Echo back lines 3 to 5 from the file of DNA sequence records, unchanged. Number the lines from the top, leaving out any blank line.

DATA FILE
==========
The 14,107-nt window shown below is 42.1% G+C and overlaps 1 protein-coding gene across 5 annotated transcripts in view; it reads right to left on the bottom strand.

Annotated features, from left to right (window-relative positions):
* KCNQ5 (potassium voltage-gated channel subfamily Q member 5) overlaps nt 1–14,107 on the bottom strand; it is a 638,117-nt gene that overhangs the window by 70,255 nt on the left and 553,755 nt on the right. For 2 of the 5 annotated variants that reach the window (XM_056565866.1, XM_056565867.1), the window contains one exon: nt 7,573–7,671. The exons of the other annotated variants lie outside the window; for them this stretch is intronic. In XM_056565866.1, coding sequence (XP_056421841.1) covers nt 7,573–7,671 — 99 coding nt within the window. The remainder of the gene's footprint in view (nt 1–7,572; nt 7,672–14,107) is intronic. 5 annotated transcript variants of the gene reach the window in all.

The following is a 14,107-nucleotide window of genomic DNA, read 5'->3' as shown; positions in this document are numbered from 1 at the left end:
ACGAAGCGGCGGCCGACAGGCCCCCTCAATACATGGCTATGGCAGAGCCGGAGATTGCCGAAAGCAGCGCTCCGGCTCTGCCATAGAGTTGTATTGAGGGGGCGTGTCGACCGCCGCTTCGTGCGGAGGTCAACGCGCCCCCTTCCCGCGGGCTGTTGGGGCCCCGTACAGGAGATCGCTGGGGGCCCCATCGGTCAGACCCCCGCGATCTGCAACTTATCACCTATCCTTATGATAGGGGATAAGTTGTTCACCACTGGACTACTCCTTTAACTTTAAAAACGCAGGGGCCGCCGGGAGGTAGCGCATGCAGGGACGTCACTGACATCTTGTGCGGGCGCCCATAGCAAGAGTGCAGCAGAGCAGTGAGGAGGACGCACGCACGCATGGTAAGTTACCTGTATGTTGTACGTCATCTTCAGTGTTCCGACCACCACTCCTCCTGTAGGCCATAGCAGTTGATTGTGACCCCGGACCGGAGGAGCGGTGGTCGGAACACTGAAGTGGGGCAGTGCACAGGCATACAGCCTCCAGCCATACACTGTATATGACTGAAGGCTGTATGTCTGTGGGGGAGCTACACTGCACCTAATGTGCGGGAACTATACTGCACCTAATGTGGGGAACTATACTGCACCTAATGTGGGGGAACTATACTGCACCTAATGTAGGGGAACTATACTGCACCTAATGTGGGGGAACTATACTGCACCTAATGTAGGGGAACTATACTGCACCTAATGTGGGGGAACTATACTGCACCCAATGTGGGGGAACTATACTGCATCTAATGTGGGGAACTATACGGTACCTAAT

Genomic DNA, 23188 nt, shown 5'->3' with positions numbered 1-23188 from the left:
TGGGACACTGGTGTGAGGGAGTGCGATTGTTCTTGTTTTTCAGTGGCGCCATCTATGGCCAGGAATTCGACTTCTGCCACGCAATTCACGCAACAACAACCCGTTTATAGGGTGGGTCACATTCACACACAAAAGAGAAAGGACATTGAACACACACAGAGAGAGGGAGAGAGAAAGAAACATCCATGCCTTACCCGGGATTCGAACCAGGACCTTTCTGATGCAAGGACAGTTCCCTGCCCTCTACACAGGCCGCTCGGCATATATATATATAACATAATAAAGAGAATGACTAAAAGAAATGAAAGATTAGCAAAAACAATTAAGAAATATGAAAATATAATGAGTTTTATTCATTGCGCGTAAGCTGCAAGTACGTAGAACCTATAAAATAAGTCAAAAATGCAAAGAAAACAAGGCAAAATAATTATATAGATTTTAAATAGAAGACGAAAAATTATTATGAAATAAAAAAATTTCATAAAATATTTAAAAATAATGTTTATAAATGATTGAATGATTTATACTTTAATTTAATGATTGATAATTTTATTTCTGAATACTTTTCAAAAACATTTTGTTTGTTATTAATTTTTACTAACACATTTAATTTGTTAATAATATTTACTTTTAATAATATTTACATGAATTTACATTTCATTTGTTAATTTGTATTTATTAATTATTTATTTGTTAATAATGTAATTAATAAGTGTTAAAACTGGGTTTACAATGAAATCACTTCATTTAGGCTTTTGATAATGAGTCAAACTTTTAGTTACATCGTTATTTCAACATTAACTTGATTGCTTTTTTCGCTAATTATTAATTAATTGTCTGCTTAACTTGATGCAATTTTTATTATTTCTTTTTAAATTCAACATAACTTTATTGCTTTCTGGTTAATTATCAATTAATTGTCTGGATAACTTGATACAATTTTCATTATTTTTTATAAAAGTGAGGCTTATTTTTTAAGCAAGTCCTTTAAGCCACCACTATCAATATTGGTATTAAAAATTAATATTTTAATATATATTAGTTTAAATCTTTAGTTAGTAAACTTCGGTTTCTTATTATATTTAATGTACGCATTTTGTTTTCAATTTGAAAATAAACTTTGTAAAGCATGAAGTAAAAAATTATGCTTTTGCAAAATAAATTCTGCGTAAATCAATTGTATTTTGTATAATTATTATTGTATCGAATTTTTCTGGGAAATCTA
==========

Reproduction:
* KCNQ5 (potassium voltage-gated channel subfamily Q member 5) overlaps nt 1–14,107 on the bottom strand; it is a 638,117-nt gene that overhangs the window by 70,255 nt on the left and 553,755 nt on the right. For 2 of the 5 annotated variants that reach the window (XM_056565866.1, XM_056565867.1), the window contains one exon: nt 7,573–7,671. The exons of the other annotated variants lie outside the window; for them this stretch is intronic. In XM_056565866.1, coding sequence (XP_056421841.1) covers nt 7,573–7,671 — 99 coding nt within the window. The remainder of the gene's footprint in view (nt 1–7,572; nt 7,672–14,107) is intronic. 5 annotated transcript variants of the gene reach the window in all.

The following is a 14,107-nucleotide window of genomic DNA, read 5'->3' as shown; positions in this document are numbered from 1 at the left end:
ACGAAGCGGCGGCCGACAGGCCCCCTCAATACATGGCTATGGCAGAGCCGGAGATTGCCGAAAGCAGCGCTCCGGCTCTGCCATAGAGTTGTATTGAGGGGGCGTGTCGACCGCCGCTTCGTGCGGAGGTCAACGCGCCCCCTTCCCGCGGGCTGTTGGGGCCCCGTACAGGAGATCGCTGGGGGCCCCATCGGTCAGACCCCCGCGATCTGCAACTTATCACCTATCCTTATGATAGGGGATAAGTTGTTCACCACTGGACTACTCCTTTAACTTTAAAAACGCAGGGGCCGCCGGGAGGTAGCGCATGCAGGGACGTCACTGACATCTTGTGCGGGCGCCCATAGCAAGAGTGCAGCAGAGCAGTGAGGAGGACGCACGCACGCATGGTAAGTTACCTGTATGTTGTACGTCATCTTCAGTGTTCCGACCACCACTCCTCCTGTAGGCCATAGCAGTTGATTGTGACCCCGGACCGGAGGAGCGGTGGTCGGAACACTGAAGTGGGGCAGTGCACAGGCATACAGCCTCCAGCCATACACTGTATATGACTGAAGGCTGTATGTCTGTGGGGGAGCTACACTGCACCTAATGTGCGGGAACTATACTGCACCTAATGTGGGGAACTATACTGCACCTAATGTGGGGGAACTATACTGCACCTAATGTAGGGGAACTATACTGCACCTAATGTGGGGGAACTATACTGCACCTAATGTAGGGGAACTATACTGCACCTAATGTGGGGGAACTATACTGCACCCAATGTGGGGGAACTATACTGCATCTAATGTGGGGAACTATACGGTACCTAAT